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RBA cash rate hitting 3% could cost you $6,294 a month

RBA governor Philip Lowe and money.
Mortgage holders will be struggling if the RBA hikes rates to 3 per cent. (Source: Getty)

If the Reserve Bank of Australia (RBA) were to hike the cash rate to 3 per cent by the end of this year, Aussies could be paying up to, or even more than, $6,294 a month on mortgage repayments.

All four of the major banks, Commonwealth Bank, Westpac, ANZ and NAB, are anticipating further rate hikes this year.

Westpac and ANZ expect a cash rate above 3 per cent by the end of the year, while CBA and NAB are expecting a rate around 2.5 per cent.

If the cash rate were to hit 3 per cent by year’s end, mortgage holders would really feel the pinch.

Data provided to Yahoo Finance by found that an owner-occupier paying principal and interest with 25 years remaining on a $600,000 loan would see their monthly repayments hit around $3,776.

For the same person with $750,000 remaining on the loan, repayment would reach $4,720 a month by Christmas.

Finally, for someone with $1 million left on their loan, repayments would soar to $6,294 a month by December.

RateCity research director Sally Tindall told Yahoo Finance families were starting to “feel the heat”.

“Households have been hit with four rate hikes in as many months, with a few more likely in the pipeline,” Tindall said.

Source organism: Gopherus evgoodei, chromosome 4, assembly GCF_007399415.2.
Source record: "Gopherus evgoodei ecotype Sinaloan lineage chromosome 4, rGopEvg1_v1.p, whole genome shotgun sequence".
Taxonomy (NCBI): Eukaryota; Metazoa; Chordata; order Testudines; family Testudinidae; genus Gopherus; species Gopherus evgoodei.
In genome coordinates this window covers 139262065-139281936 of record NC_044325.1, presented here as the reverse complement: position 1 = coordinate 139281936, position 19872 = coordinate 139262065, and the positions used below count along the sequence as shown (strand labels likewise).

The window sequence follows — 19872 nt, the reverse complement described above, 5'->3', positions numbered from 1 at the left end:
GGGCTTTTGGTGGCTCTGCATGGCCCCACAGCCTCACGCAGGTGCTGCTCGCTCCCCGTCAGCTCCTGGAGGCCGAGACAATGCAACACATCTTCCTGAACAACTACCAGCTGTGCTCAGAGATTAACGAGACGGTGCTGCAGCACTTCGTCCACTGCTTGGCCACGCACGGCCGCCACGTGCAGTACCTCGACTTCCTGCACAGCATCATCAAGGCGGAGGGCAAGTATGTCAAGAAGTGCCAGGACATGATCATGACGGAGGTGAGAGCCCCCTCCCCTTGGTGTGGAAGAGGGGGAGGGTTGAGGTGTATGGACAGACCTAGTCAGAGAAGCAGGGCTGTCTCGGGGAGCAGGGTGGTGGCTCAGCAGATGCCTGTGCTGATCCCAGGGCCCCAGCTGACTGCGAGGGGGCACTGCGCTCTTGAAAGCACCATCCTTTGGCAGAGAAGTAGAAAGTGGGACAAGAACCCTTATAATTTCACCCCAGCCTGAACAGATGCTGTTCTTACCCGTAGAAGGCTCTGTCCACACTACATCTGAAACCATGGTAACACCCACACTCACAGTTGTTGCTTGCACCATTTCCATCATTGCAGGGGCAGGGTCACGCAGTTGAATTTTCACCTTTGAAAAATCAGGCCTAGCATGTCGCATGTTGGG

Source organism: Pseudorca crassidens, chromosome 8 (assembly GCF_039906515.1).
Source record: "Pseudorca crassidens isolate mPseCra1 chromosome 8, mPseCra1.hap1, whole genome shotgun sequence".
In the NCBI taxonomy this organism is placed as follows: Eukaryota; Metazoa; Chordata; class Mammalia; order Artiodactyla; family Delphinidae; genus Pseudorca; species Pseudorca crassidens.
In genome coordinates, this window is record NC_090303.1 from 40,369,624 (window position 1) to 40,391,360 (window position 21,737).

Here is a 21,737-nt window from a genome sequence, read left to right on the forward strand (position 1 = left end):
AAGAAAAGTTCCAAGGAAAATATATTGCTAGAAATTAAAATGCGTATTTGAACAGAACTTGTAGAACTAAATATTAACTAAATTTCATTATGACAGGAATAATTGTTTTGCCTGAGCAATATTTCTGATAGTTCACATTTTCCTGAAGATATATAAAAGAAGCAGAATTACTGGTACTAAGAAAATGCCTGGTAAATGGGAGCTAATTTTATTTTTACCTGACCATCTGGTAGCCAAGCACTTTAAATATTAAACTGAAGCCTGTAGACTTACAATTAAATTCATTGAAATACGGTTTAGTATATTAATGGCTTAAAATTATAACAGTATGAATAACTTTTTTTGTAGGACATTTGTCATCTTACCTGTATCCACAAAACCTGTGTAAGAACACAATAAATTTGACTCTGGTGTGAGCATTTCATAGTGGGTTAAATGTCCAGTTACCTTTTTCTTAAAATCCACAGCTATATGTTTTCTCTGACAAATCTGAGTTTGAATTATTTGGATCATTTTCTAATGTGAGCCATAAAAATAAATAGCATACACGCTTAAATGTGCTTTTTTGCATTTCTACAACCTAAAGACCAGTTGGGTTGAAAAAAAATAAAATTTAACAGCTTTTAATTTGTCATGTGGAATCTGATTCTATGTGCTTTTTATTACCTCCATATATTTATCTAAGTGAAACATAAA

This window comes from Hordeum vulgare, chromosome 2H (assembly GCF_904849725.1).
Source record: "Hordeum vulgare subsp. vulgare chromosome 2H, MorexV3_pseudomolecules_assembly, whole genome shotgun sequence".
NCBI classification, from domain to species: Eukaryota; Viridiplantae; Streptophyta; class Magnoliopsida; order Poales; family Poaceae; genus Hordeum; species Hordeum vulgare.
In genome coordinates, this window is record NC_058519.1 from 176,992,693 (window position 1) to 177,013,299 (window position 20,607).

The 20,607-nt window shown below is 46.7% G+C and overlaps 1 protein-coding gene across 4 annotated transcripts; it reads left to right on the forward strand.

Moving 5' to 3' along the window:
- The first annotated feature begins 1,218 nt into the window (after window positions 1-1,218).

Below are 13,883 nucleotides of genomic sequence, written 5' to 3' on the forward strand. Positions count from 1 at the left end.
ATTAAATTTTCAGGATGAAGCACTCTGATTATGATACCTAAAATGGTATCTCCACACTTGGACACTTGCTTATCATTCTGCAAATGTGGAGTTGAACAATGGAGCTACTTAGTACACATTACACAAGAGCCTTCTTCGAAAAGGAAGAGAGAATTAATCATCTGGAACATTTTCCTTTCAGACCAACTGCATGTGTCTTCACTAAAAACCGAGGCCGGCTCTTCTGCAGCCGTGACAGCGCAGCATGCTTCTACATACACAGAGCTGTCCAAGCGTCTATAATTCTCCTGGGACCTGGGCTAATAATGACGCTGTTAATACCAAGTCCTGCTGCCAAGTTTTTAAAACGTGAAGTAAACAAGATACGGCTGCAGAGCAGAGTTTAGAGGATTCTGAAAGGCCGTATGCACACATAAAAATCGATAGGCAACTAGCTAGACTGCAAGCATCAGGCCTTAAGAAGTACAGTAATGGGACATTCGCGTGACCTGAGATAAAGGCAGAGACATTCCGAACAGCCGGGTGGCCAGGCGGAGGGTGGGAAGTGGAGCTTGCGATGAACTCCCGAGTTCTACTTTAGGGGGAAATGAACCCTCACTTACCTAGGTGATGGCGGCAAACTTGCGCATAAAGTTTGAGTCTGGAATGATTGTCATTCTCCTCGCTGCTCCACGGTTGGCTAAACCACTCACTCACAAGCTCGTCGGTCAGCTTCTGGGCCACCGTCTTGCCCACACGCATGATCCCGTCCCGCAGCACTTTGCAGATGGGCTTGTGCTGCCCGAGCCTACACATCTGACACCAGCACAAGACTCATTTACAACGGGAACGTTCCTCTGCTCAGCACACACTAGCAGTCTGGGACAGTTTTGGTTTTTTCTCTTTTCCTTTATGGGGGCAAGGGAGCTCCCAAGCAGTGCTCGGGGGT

“We’ve also got inflation pressures pushing up prices at the supermarket, the petrol station, even the humble takeaway coffee is starting to spike. Families are feeling the heat on all fronts.”

Tindall said while many families were able to take the initial rate hikes in their stride, there would likely be a shift in people’s spending habits from here on in.

“While many families are already doing it incredibly tough, we’re not likely to see a huge wave of borrowers default on their mortgages, at least not at this stage,” she said.

“That’s because people tend to do whatever it takes to keep up their repayments, because the consequences of defaulting can be dire.”

Tindall said Aussies struggling to make ends meet, or who thought they would in the coming months, should take action now.

“Print out a list of your expenses, see where you can move to a better deal or cut back on spending, and reach out for help early,” she said.

“The banks have hardship programs that can help you chart a course through.”

Mortgage stress

You are officially considered to be in mortgage stress if you are spending more than 30 per cent of your gross income on your home loan repayments.

New research, conducted by Aussie, revealed three in four Australian mortgage holders were unsure how the RBA cash rate increases would impact their household budget, leaving them searching for clarity.

Worryingly, almost three in 10 Australian mortgage holders (28 per cent) did not consider that the cash rate would increase at all when budgeting for a home loan, despite having to account for it in their home loan assessments.

“With increased cost-of-living pressures, there’s no doubt this is a stressful time for many Australians, particularly mortgage holders,” Aussie state broking manager Karen Sorrenti said.

“Our latest research shows almost one in five Australians (18 per cent) with mortgages are dealing with ‘significant mortgage stress’.

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